Look up and see the stars

Stellenbosch entrepreneur Thabs Dube survived a near-death motorbike crash that resulted in the amputation of his leg. Now 27, he’s the determined managing director of Letz, a leather accessories brand that aims to inspire others to ‘Live Each Day to The End’. He explains to Rebekah Funk what inspires his story of perseverance.

When Thabs Dube was young he wanted to be a pilot. It would be a ticket to freedom, he thought, flying high above any societal norms that could hold him down. “I wanted to experience things I’d never been told or that I’d never imagined,” he explains. “To be above everyone else and go wherever I needed to go.”

Raised by grandparents in Soweto, Thabs moved down to Cape Town after they died within a year of each other. He was in Grade 10. Settling in Khayelitsha, he continued to study and later worked as a waiter and bouncer. He enjoyed life, friends and weekend clubbing. Eventually, he hoped, he could make his way up the corporate ladder to be a “big CEO of a multinational company” – or anything else that would make him as much money as possible.

“I had nothing to lose but everything to gain,” says Thabs. “Although when I look back now, I realise I’ve lost a lot of things in life, you know?”

It was just past midnight on a cold Saturday morning in August 2013 when the then 20-year-old’s dreams came crashing down. “I’d just left work,” he recalls. “I got a ride from a friend on the back of his motorbike. Literally five minutes into the drive – halfway home – this other bike ran into us. I remember, after the crash, I was trying to stand up and noticed my leg was hanging from the side. It still haunts me.”

Within seconds, Thabs’s future had been rewritten. One leg needed to be amputated immediately after the accident, the other was badly broken and there was a massive crack in his skull. he spent the next nine months in hospital, another year in a wheelchair and then began the difficult process of learning to do everything on crutches.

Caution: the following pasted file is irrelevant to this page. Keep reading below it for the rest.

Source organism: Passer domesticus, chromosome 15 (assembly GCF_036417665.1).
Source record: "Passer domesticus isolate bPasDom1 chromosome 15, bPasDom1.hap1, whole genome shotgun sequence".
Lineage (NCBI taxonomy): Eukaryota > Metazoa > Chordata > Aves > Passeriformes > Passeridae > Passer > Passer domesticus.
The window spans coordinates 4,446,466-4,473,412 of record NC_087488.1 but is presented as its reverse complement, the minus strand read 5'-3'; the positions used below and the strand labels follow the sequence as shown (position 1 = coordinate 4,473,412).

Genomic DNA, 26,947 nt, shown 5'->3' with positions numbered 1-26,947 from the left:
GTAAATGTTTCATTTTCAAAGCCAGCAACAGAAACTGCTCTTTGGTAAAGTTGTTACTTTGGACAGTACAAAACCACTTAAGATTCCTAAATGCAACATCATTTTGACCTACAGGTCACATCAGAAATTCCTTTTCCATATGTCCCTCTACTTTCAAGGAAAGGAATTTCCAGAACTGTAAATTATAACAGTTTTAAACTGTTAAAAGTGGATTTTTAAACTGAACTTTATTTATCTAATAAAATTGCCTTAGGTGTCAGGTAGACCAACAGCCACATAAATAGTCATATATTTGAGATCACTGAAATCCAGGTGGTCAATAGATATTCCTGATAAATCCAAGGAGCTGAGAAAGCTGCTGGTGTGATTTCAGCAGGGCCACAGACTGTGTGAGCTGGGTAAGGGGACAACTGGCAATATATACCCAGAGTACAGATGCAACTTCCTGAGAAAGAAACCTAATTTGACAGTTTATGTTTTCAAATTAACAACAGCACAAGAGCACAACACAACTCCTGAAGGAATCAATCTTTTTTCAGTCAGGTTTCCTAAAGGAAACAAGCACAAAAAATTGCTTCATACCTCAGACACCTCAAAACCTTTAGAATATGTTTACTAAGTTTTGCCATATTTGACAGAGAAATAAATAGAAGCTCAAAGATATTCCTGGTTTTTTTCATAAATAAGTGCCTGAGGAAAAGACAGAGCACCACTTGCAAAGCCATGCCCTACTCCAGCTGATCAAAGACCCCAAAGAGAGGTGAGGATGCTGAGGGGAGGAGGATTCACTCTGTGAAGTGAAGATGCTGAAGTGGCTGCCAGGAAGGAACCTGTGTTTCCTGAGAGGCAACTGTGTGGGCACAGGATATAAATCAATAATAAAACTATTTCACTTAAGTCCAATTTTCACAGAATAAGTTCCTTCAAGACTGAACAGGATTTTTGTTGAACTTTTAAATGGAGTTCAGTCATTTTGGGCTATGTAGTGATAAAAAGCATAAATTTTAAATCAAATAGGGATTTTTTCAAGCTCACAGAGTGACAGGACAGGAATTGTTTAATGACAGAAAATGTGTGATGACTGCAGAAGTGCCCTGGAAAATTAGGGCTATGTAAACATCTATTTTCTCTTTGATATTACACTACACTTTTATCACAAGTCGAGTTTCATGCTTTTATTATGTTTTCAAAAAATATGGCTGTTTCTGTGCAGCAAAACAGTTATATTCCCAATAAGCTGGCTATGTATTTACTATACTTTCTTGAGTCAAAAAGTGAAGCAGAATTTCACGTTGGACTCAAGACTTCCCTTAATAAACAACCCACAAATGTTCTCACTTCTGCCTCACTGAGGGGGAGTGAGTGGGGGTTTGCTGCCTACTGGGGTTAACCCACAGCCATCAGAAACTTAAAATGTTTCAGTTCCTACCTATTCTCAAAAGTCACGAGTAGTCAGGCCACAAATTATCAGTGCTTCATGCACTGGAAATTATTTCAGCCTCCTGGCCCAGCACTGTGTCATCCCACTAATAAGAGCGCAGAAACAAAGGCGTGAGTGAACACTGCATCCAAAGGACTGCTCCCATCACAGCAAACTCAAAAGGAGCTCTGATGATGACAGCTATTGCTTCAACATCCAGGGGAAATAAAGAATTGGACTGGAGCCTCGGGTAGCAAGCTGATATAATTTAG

Thabs Dube has overcome adversity to launch a successful leather goods company called Letz.

As traumatic as his physical injuries were, however, it was Thabs’s psychological scarring that would take longest to heal. Flashbacks and phantom pains became crippling in the months following the accident. “I had suicidal thoughts,” he admits. “I attempted suicide because I didn’t like who I was at that point. I was not proud of being in a wheelchair and I nearly became homeless.” At one point, he says, he’d wake up to eat breakfast and be so depressed that he’d go straight back to bed and try to sleep his day away.

“Eventually I ‘revisited the whiteboard’, as I call it. I realised that if I always did the same things I’d been doing yesterday and today, I’d always get the same result. I had to redefine or redraw myself as a person who would stand up and start doing things better this time.”

It was this resolve and a new mantra to ‘Live Each Day to The End’ that inspired Thabs to found Letz, his clothing and accessories brand. The name combines the first letter of words in his mantra to make ‘Let’ and adds ‘z’ – the end of the alphabet.

“At that time people were giving me money to buy the things I needed. So I collected all the money and went to Mr Price and bought plain T-shirts, which I then sent to a friend to print the message ‘With a T-shirt like this, who needs a leg?’”

Selling T-shirts – and then hoodies – to supportive family and friends out of his makeshift home shop, Thabs began dreaming of how his business could expand. “I knew a little about leather stitching from my grandmother, so I started making small leather pouches and wallets, and so I was growing the brand to where it is now.”

By the end of 2017, Thabs had opened a humble workshop in Stellenbosch and demand for his custom-designed leather bags grew. But it’s the jobs he’s created rather than the profits he’s made that he likes to highlight. “One thing I’m most proud of is that I’ve managed to create jobs,” he says emphatically. “We have a workshop in Stellenbosch that’s employing local people. I’m creating only five paid jobs at the moment – six including me and seven if you count a friend who’s unpaid but always helping. But it can be more. It can be bigger.”

Today’s ambitions for the future and his hopes for Letz mimic Thabs’s childhood plans to fly – the sky’s the limit. “Letz is not just a brand; it’s an example to other people. The kinds of setbacks and adversity I’ve experienced do not discriminate. Anybody can be disabled, or differently-abled, and everyone reacts to it in a very different way. I also struggle to adapt to it,” he explains.

“But thankfully, eventually some strength in me, some spark grew to be a big fire and it motivated me to do more with my life. I want to have the strength and the courage to inspire others who are also suicidal and thinking that life is over.”

So what gets him through the worst days, even now? “As long as you can still see the stars, you can rise and try again.” V